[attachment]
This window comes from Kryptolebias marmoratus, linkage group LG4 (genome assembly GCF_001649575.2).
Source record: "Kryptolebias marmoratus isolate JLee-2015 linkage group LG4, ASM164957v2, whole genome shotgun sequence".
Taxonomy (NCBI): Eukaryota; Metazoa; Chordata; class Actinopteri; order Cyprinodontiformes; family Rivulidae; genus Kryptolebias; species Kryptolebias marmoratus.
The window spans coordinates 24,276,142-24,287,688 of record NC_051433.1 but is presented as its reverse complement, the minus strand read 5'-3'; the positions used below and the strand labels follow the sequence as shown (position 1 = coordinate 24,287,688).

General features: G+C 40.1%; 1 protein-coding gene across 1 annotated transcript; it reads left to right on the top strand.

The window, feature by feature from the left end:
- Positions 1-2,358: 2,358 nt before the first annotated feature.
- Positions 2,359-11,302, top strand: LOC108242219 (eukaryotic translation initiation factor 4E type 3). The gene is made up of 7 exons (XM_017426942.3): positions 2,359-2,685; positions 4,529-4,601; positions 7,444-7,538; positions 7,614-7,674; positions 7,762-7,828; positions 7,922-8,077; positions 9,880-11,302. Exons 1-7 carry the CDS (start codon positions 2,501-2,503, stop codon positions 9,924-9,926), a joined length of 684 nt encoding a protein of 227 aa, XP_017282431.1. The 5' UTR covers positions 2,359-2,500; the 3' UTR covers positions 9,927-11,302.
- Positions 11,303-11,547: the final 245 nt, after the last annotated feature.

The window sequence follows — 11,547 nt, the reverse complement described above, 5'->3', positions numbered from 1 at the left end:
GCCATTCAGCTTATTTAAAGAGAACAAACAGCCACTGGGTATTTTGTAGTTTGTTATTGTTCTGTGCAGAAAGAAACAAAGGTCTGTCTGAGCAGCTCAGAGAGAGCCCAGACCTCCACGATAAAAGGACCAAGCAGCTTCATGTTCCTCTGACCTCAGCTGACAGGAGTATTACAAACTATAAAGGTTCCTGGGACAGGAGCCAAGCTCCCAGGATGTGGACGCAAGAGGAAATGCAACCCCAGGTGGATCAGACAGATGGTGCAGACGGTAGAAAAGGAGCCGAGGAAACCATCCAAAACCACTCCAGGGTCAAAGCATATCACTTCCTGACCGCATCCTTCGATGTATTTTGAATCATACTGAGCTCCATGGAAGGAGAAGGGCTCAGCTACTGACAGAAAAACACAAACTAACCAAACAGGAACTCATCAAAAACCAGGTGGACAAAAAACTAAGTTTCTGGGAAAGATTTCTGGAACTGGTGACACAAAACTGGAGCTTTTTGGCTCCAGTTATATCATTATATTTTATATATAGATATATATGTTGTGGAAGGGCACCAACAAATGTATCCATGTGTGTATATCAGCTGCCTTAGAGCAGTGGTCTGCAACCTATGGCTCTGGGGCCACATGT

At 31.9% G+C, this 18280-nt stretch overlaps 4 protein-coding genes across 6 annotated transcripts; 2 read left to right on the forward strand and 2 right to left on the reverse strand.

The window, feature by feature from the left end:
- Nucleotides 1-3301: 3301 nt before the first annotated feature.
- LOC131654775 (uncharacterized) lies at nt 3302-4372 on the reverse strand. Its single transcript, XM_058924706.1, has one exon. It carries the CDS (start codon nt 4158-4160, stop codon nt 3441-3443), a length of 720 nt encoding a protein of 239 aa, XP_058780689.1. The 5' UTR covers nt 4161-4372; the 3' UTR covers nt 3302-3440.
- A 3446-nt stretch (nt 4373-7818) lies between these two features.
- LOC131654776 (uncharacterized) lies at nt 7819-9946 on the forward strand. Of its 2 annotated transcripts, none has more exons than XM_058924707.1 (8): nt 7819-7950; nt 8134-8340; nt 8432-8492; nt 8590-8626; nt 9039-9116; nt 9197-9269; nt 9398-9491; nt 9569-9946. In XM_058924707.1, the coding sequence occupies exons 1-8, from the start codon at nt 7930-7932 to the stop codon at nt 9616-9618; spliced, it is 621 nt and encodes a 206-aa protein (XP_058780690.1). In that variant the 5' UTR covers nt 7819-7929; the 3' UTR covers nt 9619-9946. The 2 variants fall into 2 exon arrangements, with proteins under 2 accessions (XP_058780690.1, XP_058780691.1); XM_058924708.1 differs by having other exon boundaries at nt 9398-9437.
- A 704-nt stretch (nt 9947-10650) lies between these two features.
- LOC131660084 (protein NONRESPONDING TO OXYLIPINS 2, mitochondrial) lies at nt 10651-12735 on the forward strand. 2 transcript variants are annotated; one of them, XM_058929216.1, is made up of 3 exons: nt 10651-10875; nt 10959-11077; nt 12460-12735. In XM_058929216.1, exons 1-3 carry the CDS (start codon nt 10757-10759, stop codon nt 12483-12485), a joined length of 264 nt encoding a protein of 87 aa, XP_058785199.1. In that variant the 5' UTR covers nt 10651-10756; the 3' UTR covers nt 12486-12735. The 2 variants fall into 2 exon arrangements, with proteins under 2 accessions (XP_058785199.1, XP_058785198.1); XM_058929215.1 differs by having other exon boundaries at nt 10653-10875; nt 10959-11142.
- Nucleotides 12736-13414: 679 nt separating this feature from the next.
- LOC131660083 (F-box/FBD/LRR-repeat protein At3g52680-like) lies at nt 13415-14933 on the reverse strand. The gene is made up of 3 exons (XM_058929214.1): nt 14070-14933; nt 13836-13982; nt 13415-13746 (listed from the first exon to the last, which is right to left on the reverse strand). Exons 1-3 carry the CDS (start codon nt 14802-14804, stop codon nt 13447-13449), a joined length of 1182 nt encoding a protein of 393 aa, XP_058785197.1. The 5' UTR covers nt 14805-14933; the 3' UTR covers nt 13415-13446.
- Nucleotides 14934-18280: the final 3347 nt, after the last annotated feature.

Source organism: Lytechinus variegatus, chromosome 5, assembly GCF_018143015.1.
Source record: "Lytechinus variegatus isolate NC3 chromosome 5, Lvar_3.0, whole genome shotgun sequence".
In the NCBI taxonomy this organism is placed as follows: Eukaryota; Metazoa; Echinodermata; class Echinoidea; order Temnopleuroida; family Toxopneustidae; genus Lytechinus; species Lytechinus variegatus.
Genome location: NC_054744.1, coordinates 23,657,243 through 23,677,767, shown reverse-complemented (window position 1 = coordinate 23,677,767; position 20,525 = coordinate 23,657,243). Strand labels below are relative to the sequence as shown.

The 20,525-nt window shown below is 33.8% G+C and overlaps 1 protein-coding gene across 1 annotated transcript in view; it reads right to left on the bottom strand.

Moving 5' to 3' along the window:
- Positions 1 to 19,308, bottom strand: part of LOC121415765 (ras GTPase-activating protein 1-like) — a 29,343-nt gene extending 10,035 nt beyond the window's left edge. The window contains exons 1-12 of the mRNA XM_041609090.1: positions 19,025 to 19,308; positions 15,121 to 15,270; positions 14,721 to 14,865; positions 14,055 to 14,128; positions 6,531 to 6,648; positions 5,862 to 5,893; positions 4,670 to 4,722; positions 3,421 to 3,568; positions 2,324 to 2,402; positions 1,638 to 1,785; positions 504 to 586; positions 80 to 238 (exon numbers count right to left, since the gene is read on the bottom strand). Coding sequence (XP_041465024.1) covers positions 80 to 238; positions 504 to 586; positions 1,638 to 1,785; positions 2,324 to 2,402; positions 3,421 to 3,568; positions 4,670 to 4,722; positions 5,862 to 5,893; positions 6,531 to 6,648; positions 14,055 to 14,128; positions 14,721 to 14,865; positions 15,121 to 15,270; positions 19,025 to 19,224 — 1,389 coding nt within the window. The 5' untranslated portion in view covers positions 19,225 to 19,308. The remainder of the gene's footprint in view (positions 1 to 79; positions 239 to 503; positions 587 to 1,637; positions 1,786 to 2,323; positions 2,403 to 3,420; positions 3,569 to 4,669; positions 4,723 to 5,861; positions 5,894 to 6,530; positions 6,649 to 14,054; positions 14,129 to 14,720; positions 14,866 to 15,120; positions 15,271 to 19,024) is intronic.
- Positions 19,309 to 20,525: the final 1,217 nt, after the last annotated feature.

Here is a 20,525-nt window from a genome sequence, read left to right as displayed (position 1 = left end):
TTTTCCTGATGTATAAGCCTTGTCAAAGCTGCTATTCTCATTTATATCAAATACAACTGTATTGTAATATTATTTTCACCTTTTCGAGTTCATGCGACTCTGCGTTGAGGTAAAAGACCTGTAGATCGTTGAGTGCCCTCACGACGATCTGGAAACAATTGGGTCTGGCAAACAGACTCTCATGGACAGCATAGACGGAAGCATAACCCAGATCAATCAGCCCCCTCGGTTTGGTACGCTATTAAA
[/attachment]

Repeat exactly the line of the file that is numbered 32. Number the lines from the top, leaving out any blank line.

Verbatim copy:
TTTTCCTGATGTATAAGCCTTGTCAAAGCTGCTATTCTCATTTATATCAAATACAACTGTATTGTAATATTATTTTCACCTTTTCGAGTTCATGCGACTCTGCGTTGAGGTAAAAGACCTGTAGATCGTTGAGTGCCCTCACGACGATCTGGAAACAATTGGGTCTGGCAAACAGACTCTCATGGACAGCATAGACGGAAGCATAACCCAGATCAATCAGCCCCCTCGGTTTGGTACGCTATTAAA